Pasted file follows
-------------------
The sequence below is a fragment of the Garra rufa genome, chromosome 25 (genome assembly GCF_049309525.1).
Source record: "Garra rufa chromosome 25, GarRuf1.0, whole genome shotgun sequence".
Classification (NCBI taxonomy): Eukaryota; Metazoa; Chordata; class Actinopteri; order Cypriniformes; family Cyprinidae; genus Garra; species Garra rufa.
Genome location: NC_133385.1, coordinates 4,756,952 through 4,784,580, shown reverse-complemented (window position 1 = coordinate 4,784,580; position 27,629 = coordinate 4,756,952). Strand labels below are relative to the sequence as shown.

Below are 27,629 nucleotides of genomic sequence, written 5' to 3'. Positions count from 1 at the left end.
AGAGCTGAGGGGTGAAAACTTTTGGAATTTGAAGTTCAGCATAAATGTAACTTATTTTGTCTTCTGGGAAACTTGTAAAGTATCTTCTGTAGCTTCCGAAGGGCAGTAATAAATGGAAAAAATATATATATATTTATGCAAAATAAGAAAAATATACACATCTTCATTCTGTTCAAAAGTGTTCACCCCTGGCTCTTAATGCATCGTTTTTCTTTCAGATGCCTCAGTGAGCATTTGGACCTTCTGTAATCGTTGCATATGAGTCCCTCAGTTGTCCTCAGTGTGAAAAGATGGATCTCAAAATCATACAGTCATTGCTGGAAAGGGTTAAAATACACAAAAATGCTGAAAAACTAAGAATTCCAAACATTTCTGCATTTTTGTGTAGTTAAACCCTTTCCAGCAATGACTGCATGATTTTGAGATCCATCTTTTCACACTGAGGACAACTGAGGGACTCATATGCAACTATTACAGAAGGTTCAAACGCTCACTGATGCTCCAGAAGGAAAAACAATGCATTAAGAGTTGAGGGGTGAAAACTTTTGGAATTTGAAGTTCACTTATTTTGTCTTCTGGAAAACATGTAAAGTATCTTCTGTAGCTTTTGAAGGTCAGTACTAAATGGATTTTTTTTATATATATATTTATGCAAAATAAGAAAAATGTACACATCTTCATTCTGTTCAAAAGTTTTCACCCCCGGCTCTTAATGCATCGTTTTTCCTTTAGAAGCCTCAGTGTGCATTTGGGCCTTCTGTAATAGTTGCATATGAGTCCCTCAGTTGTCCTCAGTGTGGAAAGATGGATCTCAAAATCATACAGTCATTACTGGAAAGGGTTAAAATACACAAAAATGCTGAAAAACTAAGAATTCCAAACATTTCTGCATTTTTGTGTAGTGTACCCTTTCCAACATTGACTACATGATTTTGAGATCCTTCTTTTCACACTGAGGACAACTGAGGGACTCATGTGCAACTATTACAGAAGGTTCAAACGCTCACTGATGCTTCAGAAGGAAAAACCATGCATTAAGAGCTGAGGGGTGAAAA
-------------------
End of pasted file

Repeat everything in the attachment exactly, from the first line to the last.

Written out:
The sequence below is a fragment of the Garra rufa genome, chromosome 25 (genome assembly GCF_049309525.1).
Source record: "Garra rufa chromosome 25, GarRuf1.0, whole genome shotgun sequence".
Classification (NCBI taxonomy): Eukaryota; Metazoa; Chordata; class Actinopteri; order Cypriniformes; family Cyprinidae; genus Garra; species Garra rufa.
Genome location: NC_133385.1, coordinates 4,756,952 through 4,784,580, shown reverse-complemented (window position 1 = coordinate 4,784,580; position 27,629 = coordinate 4,756,952). Strand labels below are relative to the sequence as shown.

Below are 27,629 nucleotides of genomic sequence, written 5' to 3'. Positions count from 1 at the left end.
AGAGCTGAGGGGTGAAAACTTTTGGAATTTGAAGTTCAGCATAAATGTAACTTATTTTGTCTTCTGGGAAACTTGTAAAGTATCTTCTGTAGCTTCCGAAGGGCAGTAATAAATGGAAAAAATATATATATATTTATGCAAAATAAGAAAAATATACACATCTTCATTCTGTTCAAAAGTGTTCACCCCTGGCTCTTAATGCATCGTTTTTCTTTCAGATGCCTCAGTGAGCATTTGGACCTTCTGTAATCGTTGCATATGAGTCCCTCAGTTGTCCTCAGTGTGAAAAGATGGATCTCAAAATCATACAGTCATTGCTGGAAAGGGTTAAAATACACAAAAATGCTGAAAAACTAAGAATTCCAAACATTTCTGCATTTTTGTGTAGTTAAACCCTTTCCAGCAATGACTGCATGATTTTGAGATCCATCTTTTCACACTGAGGACAACTGAGGGACTCATATGCAACTATTACAGAAGGTTCAAACGCTCACTGATGCTCCAGAAGGAAAAACAATGCATTAAGAGTTGAGGGGTGAAAACTTTTGGAATTTGAAGTTCACTTATTTTGTCTTCTGGAAAACATGTAAAGTATCTTCTGTAGCTTTTGAAGGTCAGTACTAAATGGATTTTTTTTATATATATATTTATGCAAAATAAGAAAAATGTACACATCTTCATTCTGTTCAAAAGTTTTCACCCCCGGCTCTTAATGCATCGTTTTTCCTTTAGAAGCCTCAGTGTGCATTTGGGCCTTCTGTAATAGTTGCATATGAGTCCCTCAGTTGTCCTCAGTGTGGAAAGATGGATCTCAAAATCATACAGTCATTACTGGAAAGGGTTAAAATACACAAAAATGCTGAAAAACTAAGAATTCCAAACATTTCTGCATTTTTGTGTAGTGTACCCTTTCCAACATTGACTACATGATTTTGAGATCCTTCTTTTCACACTGAGGACAACTGAGGGACTCATGTGCAACTATTACAGAAGGTTCAAACGCTCACTGATGCTTCAGAAGGAAAAACCATGCATTAAGAGCTGAGGGGTGAAAA